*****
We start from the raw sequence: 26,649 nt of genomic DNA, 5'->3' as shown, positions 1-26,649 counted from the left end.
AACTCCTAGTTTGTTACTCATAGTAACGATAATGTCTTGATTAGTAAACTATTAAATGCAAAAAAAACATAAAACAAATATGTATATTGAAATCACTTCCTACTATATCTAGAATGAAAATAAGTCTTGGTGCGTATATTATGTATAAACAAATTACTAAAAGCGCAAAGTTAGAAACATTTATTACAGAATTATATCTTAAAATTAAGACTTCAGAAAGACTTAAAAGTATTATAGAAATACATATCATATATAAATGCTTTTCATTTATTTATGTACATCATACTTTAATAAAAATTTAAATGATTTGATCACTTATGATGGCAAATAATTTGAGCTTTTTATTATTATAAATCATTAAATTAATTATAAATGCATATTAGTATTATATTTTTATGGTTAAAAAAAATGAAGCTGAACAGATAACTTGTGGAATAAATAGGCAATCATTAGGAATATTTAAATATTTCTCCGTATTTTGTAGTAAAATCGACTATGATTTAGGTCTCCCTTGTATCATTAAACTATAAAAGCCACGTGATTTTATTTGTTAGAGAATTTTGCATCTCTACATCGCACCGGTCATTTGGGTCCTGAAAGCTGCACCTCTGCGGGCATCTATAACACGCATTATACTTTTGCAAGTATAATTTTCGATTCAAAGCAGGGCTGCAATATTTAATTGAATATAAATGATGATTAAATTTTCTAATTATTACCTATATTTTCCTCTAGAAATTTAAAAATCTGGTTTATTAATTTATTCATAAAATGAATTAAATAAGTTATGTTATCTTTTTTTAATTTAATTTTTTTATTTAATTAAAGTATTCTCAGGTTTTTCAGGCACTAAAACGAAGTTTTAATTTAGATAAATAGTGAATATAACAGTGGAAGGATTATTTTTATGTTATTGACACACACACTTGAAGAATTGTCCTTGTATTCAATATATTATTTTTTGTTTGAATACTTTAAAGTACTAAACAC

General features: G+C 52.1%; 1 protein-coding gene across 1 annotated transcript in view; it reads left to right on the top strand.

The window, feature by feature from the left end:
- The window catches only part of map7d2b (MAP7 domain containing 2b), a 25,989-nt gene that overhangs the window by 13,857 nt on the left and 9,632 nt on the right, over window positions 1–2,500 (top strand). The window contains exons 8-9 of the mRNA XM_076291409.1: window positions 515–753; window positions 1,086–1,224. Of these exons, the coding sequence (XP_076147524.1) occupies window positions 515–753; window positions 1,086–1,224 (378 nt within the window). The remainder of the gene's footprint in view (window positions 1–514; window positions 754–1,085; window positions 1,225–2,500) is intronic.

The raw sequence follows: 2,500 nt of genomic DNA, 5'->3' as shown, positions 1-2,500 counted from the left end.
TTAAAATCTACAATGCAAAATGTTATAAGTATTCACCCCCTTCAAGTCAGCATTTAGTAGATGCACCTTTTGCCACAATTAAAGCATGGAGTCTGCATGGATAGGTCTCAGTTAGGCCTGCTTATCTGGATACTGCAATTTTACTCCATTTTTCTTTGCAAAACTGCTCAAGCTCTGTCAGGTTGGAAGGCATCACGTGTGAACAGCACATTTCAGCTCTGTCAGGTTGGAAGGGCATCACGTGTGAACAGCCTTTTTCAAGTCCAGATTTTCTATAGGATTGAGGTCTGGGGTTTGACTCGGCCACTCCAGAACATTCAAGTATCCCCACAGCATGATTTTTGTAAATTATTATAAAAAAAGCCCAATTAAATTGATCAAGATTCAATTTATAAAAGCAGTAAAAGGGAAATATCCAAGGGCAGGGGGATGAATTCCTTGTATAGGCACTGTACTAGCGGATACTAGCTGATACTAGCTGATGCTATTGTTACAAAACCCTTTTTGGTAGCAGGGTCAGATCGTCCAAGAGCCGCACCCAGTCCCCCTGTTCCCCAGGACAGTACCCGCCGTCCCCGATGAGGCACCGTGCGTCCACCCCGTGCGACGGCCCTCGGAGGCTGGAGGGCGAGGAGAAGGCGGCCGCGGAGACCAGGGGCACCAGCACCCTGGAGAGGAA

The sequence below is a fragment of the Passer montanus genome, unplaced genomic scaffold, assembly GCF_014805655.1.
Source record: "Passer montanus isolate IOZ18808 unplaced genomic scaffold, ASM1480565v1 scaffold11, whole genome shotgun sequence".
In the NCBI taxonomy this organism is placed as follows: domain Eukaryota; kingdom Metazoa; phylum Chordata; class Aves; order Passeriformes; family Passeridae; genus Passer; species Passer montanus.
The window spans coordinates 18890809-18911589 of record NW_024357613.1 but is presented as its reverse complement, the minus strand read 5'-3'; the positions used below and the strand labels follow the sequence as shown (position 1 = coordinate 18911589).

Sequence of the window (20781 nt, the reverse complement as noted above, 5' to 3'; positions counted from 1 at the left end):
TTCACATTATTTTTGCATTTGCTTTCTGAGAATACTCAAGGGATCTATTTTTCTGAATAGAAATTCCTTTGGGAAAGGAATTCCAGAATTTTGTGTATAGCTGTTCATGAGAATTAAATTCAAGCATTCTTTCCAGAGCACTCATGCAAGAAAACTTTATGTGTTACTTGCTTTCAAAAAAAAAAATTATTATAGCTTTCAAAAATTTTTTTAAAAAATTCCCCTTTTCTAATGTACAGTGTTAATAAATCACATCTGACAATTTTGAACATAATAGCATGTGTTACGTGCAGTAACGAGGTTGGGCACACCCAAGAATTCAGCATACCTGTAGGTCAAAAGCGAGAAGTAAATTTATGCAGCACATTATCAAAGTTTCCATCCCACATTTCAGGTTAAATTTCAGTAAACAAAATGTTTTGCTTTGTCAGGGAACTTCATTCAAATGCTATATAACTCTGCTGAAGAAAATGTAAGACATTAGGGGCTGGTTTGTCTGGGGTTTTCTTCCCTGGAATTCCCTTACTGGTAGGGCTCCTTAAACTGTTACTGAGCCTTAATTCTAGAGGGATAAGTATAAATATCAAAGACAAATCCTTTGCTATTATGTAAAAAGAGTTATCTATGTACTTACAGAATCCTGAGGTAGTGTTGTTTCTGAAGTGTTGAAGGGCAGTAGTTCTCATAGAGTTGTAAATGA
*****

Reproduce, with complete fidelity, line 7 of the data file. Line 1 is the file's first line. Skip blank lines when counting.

TTAAAATCTACAATGCAAAATGTTATAAGTATTCACCCCCTTCAAGTCAGCATTTAGTAGATGCACCTTTTGCCACAATTAAAGCATGGAGTCTGCATGGATAGGTCTCAGTTAGGCCTGCTTATCTGGATACTGCAATTTTACTCCATTTTTCTTTGCAAAACTGCTCAAGCTCTGTCAGGTTGGAAGGCATCACGTGTGAACAGCACATTTCAGCTCTGTCAGGTTGGAAGGGCATCACGTGTGAACAGCCTTTTTCAAGTCCAGATTTTCTATAGGATTGAGGTCTGGGGTTTGACTCGGCCACTCCAGAACATTCAAGTATCCCCACAGCATGATTTTTGTAAATTATTATAAAAAAAGCCCAATTAAATTGATCAAGATTCAATTTATAAAAGCAGTAAAAGGGAAATATCCAAGGGCAGGGGGATGAATTCCTTGTATAGGCACTGTACTAGCGGATACTAGCTGATACTAGCTGATGCTATTGTTACAAAACCCTTTTTGGTAGCAGGGTCAGATCGTCCAAGAGCCGCACCCAGTCCCCCTGTTCCCCAGGACAGTACCCGCCGTCCCCGATGAGGCACCGTGCGTCCACCCCGTGCGACGGCCCTCGGAGGCTGGAGGGCGAGGAGAAGGCGGCCGCGGAGACCAGGGGCACCAGCACCCTGGAGAGGAA